Germany disapproves of U.S. spying but seems ready to repair relations.
The U.S. Embassy in Berlin, where a top CIA official worked before being evicted Thursday amid cases of Germans’ spying for the United States and a yearlong spat over NSA surveillance, including eavesdropping on Chancellor Angela Merkel’s phone.
BERLIN – The Cold War is long since over, Berlin is no longer the “small town in Germany” of John le Carré fame and few nations have exhibited a stronger reaction against the modern surveillance state.
Yet the past few weeks have brought new reminders that the spy game goes on in Germany, which remains caught geographically and historically between Russia and the West.
The espionage cases that have caused severe new strains between the United States and Germany grew, paradoxically, out of German concerns about renewed Russian intelligence activity. The two cases also appear to be linked to each other, at least tangentially.
The more troubling of the cases centers on a 31-year-old midlevel employee of the federal intelligence service who was arrested July 2. He was detained on suspicion of spying for Russia, but then astonished his interrogators by claiming to have passed 218 German intelligence documents to the United States.
That man, identified only as Markus R., first came on the radar of German counterintelligence on May 28, when he sent an e-mail to the Russian Consulate in Munich offering information, the newspaper Süddeutsche Zeitung reported on Saturday.
Since the Russian invasion of Crimea, senior German intelligence officials say, the Russians had stepped up their activity in Germany, seeking information on Berlin’s next steps, so counterintelligence was on alert for such contacts.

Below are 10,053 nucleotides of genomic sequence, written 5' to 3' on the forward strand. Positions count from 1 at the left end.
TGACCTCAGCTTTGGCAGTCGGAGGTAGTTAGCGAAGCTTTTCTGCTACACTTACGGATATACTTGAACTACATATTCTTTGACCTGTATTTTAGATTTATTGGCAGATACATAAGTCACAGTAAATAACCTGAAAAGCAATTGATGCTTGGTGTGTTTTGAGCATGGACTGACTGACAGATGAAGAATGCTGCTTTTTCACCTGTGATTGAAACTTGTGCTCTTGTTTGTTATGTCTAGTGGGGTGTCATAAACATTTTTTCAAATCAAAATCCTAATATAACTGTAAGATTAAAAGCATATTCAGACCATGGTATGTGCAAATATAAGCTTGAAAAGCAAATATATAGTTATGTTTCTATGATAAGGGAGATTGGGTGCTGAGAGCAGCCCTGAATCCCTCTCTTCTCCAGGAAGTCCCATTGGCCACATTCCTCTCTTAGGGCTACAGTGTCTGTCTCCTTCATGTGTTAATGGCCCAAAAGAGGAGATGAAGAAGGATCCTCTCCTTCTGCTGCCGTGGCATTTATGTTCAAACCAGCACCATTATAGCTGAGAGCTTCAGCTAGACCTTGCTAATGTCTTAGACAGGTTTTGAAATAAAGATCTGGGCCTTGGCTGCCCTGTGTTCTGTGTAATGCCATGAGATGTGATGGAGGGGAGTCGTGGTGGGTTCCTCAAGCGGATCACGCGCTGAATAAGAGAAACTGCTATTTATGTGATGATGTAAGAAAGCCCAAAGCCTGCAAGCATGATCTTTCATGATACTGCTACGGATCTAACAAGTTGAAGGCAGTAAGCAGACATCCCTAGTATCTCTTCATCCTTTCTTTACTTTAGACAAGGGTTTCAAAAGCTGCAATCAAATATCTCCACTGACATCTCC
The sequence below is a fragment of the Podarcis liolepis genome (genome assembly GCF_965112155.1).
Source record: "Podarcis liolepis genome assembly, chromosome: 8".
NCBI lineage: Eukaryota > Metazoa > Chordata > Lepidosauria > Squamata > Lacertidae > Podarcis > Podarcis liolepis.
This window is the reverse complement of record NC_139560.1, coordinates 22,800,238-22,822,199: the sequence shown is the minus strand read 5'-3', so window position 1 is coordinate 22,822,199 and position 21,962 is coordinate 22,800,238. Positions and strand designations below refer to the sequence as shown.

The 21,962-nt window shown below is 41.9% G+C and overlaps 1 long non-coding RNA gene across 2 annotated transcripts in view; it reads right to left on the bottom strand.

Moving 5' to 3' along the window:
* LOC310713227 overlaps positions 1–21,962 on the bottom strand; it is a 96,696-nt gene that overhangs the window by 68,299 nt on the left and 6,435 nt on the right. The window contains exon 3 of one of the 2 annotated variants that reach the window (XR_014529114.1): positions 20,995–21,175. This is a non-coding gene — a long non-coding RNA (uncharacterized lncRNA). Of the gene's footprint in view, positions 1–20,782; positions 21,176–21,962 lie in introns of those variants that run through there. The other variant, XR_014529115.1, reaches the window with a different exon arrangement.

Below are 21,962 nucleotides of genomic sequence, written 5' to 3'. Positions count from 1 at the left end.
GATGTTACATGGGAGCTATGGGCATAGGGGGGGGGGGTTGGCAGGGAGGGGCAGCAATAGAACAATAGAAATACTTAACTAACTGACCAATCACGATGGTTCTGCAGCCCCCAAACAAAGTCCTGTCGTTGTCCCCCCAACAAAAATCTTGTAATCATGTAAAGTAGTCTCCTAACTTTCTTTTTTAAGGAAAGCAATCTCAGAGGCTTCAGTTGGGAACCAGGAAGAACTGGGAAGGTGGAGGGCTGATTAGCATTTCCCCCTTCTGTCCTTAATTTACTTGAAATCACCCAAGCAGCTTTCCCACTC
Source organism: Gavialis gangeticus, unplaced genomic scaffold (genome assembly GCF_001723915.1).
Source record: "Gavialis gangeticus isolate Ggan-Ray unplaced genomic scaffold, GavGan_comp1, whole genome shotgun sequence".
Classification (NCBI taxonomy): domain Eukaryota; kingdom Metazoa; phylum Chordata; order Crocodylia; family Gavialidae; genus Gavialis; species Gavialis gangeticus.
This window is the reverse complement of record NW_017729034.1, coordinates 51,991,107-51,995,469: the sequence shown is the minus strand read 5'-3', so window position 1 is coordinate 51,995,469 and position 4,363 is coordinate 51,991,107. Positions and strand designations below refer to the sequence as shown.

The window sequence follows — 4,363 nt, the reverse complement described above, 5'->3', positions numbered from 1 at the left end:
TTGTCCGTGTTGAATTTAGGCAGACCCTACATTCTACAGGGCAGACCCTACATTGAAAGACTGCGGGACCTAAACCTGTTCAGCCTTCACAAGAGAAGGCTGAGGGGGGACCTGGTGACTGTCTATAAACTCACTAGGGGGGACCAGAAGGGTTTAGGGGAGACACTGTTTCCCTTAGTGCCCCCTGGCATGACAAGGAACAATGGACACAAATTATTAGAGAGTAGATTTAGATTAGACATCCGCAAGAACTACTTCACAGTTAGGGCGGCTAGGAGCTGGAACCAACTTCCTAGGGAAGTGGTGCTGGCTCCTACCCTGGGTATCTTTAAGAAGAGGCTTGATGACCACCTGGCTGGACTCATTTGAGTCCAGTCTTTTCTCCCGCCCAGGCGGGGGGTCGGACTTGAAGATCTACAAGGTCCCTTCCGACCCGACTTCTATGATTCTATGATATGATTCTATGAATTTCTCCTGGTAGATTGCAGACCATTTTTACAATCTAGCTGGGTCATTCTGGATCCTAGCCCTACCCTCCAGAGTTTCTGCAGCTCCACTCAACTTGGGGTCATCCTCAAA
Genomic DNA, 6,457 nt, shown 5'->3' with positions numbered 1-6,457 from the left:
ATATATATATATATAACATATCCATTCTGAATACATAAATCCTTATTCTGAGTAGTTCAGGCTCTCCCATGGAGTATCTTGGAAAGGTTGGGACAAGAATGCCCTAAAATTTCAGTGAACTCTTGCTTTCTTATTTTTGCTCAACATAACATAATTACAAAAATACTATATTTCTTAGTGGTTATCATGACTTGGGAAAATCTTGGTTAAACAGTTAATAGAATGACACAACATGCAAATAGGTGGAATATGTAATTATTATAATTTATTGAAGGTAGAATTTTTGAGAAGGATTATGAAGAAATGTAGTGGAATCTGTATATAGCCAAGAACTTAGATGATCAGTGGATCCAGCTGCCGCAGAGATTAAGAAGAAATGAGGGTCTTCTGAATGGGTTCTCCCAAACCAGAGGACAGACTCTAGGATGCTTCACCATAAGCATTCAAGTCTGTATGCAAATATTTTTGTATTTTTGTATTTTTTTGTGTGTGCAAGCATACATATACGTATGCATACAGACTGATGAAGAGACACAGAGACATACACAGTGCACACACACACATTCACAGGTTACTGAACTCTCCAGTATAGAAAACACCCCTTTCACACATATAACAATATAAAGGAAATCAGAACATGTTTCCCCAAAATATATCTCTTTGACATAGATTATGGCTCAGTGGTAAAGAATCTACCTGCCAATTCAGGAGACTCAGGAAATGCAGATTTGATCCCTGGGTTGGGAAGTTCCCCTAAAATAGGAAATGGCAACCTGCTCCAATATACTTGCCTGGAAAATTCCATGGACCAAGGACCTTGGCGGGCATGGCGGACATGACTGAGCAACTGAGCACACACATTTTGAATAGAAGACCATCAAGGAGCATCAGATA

Markus R. was reportedly eager to impress the Russians and attached at least one intelligence document to his e-mail.
E-mail query alerted U.S.
German counterintelligence officials sought to ensnare Markus by replying to him from a false Russian e-mail address, suggesting a meeting. Markus apparently did not take the bait, and the Germans, casting about for more clues, forwarded the e-mail address used by Markus R. to the Americans, asking if they recognized it.
There was no reply, and Markus shut down the e-mail address.
His arrest and subsequent admission that he had actually been working for the United States infuriated the Germans and embarrassed the United States, especially given previous disclosures that the Americans had been eavesdropping on the communications of millions of Germans and had tapped the mobile phone of Chancellor Angela Merkel.
Markus R., according to German news media accounts citing unidentified government and intelligence officials, had been working already two years for the Americans, reportedly receiving $18,400 for those 218 documents.
He apparently arranged a meeting with the Russians for July 19, prompting counterintelligence to detain him — still thinking they were dealing with a spy for Moscow. But there was yet another twist in store. The anonymous denunciation of the German defense official that Markus had included in his e-mail to the Russians turned out to be at the heart of a separate case that German counterintelligence officials had been monitoring since August 2010, said Andre Hahn, a member of the parliamentary commission that oversees Germany’s intelligence services.
Last week, Germany demanded that the top U.S. intelligence official in Berlin leave the country.
Trying to repair damage
The two sides are now beginning to turn to the task of repairing their relationship.
The German foreign minister, Frank-Walter Steinmeier, will meet Secretary of State John Kerry on Sunday at a meeting on limiting Iran’s nuclear capability.
On Saturday, Merkel was asked in an interview about the U.S. relationship. “We have differing perceptions on the work of intelligence services, but other political areas … are absolutely in our interest.”
“We work very close together with the Americans. I want that to continue,” the chancellor said.